Its up to men to stop violence against women

The last year has seen a number of high-profile cases of violent crimes against women. In March 2021, the tragic murder of Sarah Everard by serving police officer Wayne Couzens shocked the country. This was followed by brutal murder of primary school teacher Sabina Nessa by a random attacker. Stories of police offices sharing racist and misogynistic messages in their private WhatsApp groups eventually forced Metropolitan Police Commissioner Dame Cressida Dick to resign in February.

Another problem related to the safety of women has been the rise in spiking of drinks in nightclubs. Data released at the start of this year by 23 police forces under freedom of information laws showed there were 1,466 reports of spiking incidents last year, up from 722 in the year before.

Understandably women are fearing for their safety in public like never before. But up until now, the focus has been on what actions women can do to remain safe. Now the emphasis is rightly changing on to how men should change their behaviour.

The ‘lad culture’ that is so prevalent in male-dominated spaces can no longer be tolerated. And just as it is no longer acceptable for white allies to just be ‘not racist’ but instead be actively ‘anti-racist’, so it is now incumbent on men to change their own behaviour and that of those in their peer group. We gathered together three young men (all in their 20s) to discuss attitudes towards women.

Ibrahim Khan, a student at The University of Leicester, said that the recent cases have made him re-evaluate his behaviour.
“I have been shocked by the recent cases. It is awful. I never worry about anything happening to me as a male.”

“Hearing stories from my friends and seeing similar stories on social media put things into perspective for me; every woman will have a story of her own.”

“The only way to improve things is to change your own habits. I’ve been guilty of saying and doing things that could make women feel uncomfortable. However, I have made a conscious effort to stop”.

Cheyan Trivedi, a student at Birmingham City University understands the responsibility that men have in this widespread problem and believes that we need to call out our friends more.

“I think as guys we need to call out behaviour more often. Take in a real-life setting, if you're in town, you'd never do what some guys do in nightclubs. If guys are just doing laps in clubs and looking for girls to get with, that is weird,” he said.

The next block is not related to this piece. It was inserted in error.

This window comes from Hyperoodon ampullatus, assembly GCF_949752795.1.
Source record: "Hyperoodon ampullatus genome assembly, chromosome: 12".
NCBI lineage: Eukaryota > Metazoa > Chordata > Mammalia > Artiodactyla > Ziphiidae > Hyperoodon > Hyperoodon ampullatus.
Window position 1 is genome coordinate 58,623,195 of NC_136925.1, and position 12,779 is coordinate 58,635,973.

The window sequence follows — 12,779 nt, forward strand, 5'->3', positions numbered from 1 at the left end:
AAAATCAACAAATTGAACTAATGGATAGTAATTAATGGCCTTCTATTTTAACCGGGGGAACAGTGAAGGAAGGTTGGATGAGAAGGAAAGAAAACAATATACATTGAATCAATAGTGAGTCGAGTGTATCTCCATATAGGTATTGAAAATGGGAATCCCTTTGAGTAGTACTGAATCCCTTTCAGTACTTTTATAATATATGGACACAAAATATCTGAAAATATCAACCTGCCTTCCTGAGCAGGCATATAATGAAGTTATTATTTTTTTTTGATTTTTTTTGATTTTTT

“In any setting, people like and should be entitled to their privacy. Even as guys, we don’t like being stared at by either gender. We should try to get rid of some of the smaller things that may make women feel uncomfortable. On a night-out, of course everyone wants to have a good time, but there is clearly a difference between having fun and going too far and being inappropriate.

“I think it’s important for guys to think about what they're doing and how they would feel if they were in the females’ position. Very few people are going to want loads of random people coming up to them in nightclubs when you're just trying to have a good time with your friends.”

Trivedi outlined a key way to tackle this culture.

“I think regular communication is key amongst friends. Sometimes you may not notice that you are doing something wrong. It’s not always black and white, it’s a very nuanced topic. So just having your friends explain it to you will definitely help to change the culture,” he concluded.

Senna Patel, a student at The University of Kent was also aware of the differences in experiences between men and women both in and outside of nightclubs.

“When all the spiking’s were happening, some of my girl-friends weren’t having open-cup drinks because they were worried about spiking. Whereas I never worried about something happening to me. When I'm out for a run for example, I’ll happily have my headphones on really loud, whereas I am aware that it is different for women. Obviously, I will still try to be safe, but I don’t have to take the extra precautions that women have to. It’s almost like a privilege to not have to worry about these things.”

Patel similarly pointed to communication and an openness from men in order to change the current predicament.

“If one of my friends said something I didn’t like or agree with or thought that they’ve gone too far, I would call them out on it. But at the same time, I would be open to being called out as well, if people thought that I’d gone too far.

“I think upbringing plays a massive part to why it happens but also to eliminating it. University is a great place because you meet so many different people but also people who conduct themselves in different ways.

“I think continually running campaigns and reminding people what is or isn’t acceptable and highlighting the cases of spiking is important. A lot of people will know someone who has been directly affected, so hopefully this will help to change guys’ behaviour”.

It is encouraging to see that young men are now considering the effects of their own behaviour, and willing to change to help women feel safer. Let’s hope that this new decade will see the end of toxic ‘lad culture’ and an improvement in how women are treated.

 

Callum Ferguson

Callum Ferguson recently graduated with a 1st class BA Hons in Sport Journalism from The University of Brighton. His dissertation was on the under-representation of British South Asians in football and he continues to write about under-representation, continuing the conversation by spreading awareness about the issue.

Callum has a passion for using his writing to create positive change within society and working towards a more racially inclusive society.